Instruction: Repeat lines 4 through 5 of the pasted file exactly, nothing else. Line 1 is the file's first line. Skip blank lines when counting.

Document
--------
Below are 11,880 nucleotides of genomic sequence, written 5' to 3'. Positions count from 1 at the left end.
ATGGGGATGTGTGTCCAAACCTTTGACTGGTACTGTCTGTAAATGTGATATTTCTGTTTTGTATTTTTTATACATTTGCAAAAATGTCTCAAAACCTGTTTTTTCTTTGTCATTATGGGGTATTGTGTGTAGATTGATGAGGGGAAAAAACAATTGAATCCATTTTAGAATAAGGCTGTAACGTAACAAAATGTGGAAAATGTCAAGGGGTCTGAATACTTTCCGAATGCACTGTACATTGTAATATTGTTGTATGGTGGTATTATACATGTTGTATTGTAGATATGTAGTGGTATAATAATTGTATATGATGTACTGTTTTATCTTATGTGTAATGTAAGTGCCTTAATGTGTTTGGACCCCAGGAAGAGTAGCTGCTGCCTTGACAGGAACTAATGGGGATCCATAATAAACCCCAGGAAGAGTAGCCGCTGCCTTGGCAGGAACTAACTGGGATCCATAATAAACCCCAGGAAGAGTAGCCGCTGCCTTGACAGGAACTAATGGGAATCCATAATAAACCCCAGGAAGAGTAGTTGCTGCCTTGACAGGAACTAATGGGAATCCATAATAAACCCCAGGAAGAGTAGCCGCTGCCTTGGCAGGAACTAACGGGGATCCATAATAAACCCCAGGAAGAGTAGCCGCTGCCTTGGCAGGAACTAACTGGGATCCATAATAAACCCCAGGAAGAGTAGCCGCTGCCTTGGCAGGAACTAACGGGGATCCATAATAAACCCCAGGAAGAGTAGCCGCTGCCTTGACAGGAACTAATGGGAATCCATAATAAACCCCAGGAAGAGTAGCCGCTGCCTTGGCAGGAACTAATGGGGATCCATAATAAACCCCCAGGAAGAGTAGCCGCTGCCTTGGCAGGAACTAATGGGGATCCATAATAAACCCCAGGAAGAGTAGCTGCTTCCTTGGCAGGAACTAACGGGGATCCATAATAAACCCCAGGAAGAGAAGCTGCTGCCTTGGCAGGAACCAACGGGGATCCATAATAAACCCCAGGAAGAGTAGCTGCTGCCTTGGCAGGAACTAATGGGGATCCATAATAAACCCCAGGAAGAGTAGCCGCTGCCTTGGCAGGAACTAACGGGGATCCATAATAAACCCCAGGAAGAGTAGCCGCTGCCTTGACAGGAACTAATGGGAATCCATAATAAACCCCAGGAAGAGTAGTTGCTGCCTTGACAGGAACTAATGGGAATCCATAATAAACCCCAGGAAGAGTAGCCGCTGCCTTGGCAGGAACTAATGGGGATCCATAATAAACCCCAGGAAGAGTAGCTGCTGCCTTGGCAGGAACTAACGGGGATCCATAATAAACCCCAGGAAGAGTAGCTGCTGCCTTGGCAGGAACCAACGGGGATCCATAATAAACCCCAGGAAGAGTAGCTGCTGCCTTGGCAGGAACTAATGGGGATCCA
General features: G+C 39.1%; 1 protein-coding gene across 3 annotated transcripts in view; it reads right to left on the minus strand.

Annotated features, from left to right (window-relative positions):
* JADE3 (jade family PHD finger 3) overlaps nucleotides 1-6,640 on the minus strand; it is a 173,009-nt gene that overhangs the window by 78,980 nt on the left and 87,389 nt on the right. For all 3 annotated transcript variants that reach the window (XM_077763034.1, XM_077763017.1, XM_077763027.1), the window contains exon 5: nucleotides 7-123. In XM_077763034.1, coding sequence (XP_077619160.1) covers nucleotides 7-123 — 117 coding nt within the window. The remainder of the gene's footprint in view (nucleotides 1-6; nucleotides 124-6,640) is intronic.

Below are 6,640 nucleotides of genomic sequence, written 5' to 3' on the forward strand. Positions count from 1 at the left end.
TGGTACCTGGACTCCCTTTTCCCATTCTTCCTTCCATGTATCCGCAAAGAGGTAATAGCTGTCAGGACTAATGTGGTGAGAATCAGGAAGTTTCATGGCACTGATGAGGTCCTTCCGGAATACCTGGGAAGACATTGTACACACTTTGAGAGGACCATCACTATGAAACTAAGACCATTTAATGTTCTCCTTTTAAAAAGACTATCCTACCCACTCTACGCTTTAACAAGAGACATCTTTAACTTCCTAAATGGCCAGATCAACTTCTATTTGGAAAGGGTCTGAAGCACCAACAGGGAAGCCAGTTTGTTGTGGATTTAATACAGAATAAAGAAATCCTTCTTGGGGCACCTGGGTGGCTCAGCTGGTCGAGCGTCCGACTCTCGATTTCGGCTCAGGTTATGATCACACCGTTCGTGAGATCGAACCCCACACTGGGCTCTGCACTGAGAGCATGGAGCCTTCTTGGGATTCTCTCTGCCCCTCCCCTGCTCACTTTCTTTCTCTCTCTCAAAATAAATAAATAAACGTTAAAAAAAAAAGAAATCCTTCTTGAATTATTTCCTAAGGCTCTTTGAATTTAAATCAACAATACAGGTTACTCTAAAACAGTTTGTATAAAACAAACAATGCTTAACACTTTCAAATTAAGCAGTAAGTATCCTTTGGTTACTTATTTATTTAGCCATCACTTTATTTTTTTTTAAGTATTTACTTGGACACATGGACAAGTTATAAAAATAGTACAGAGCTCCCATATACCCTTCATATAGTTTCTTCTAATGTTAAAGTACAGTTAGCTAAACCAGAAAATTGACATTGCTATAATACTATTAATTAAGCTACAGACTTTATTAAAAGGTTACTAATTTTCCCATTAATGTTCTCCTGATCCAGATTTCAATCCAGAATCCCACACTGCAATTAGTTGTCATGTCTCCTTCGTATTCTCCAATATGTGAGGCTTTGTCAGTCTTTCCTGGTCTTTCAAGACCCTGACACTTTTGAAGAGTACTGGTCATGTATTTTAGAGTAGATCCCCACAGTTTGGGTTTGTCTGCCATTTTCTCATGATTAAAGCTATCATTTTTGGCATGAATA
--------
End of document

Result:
Annotated features, from left to right (window-relative positions):
* JADE3 (jade family PHD finger 3) overlaps nucleotides 1-6,640 on the minus strand; it is a 173,009-nt gene that overhangs the window by 78,980 nt on the left and 87,389 nt on the right. For all 3 annotated transcript variants that reach the window (XM_077763034.1, XM_077763017.1, XM_077763027.1), the window contains exon 5: nucleotides 7-123. In XM_077763034.1, coding sequence (XP_077619160.1) covers nucleotides 7-123 — 117 coding nt within the window. The remainder of the gene's footprint in view (nucleotides 1-6; nucleotides 124-6,640) is intronic.